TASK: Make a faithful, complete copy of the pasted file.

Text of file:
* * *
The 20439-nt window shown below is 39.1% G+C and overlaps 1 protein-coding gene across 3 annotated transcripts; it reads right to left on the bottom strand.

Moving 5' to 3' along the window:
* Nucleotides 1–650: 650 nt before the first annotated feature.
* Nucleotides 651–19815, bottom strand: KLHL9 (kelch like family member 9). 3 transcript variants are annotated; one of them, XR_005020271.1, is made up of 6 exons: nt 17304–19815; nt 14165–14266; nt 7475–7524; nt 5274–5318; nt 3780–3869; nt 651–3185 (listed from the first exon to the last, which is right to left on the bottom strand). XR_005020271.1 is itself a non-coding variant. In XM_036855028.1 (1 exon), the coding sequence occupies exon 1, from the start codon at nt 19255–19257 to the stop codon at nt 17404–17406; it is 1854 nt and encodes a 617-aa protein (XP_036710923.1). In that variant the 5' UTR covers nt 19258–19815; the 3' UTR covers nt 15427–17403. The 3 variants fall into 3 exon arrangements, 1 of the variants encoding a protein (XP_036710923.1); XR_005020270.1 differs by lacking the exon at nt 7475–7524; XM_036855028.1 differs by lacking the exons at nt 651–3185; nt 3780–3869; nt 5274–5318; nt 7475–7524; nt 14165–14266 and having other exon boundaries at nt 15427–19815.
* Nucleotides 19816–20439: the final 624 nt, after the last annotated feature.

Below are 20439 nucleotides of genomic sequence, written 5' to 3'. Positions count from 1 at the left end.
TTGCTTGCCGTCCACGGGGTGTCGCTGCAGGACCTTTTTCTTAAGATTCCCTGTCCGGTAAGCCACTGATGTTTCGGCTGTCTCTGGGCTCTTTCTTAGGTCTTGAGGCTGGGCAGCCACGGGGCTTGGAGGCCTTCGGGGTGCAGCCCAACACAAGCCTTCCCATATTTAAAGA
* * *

The 20439-nt window shown below is 39.1% G+C and overlaps 1 protein-coding gene across 3 annotated transcripts; it reads right to left on the bottom strand.

Moving 5' to 3' along the window:
* Nucleotides 1–650: 650 nt before the first annotated feature.
* Nucleotides 651–19815, bottom strand: KLHL9 (kelch like family member 9). 3 transcript variants are annotated; one of them, XR_005020271.1, is made up of 6 exons: nt 17304–19815; nt 14165–14266; nt 7475–7524; nt 5274–5318; nt 3780–3869; nt 651–3185 (listed from the first exon to the last, which is right to left on the bottom strand). XR_005020271.1 is itself a non-coding variant. In XM_036855028.1 (1 exon), the coding sequence occupies exon 1, from the start codon at nt 19255–19257 to the stop codon at nt 17404–17406; it is 1854 nt and encodes a 617-aa protein (XP_036710923.1). In that variant the 5' UTR covers nt 19258–19815; the 3' UTR covers nt 15427–17403. The 3 variants fall into 3 exon arrangements, 1 of the variants encoding a protein (XP_036710923.1); XR_005020270.1 differs by lacking the exon at nt 7475–7524; XM_036855028.1 differs by lacking the exons at nt 651–3185; nt 3780–3869; nt 5274–5318; nt 7475–7524; nt 14165–14266 and having other exon boundaries at nt 15427–19815.
* Nucleotides 19816–20439: the final 624 nt, after the last annotated feature.

Below are 20439 nucleotides of genomic sequence, written 5' to 3'. Positions count from 1 at the left end.
TTGCTTGCCGTCCACGGGGTGTCGCTGCAGGACCTTTTTCTTAAGATTCCCTGTCCGGTAAGCCACTGATGTTTCGGCTGTCTCTGGGCTCTTTCTTAGGTCTTGAGGCTGGGCAGCCACGGGGCTTGGAGGCCTTCGGGGTGCAGCCCAACACAAGCCTTCCCATATTTAAAGA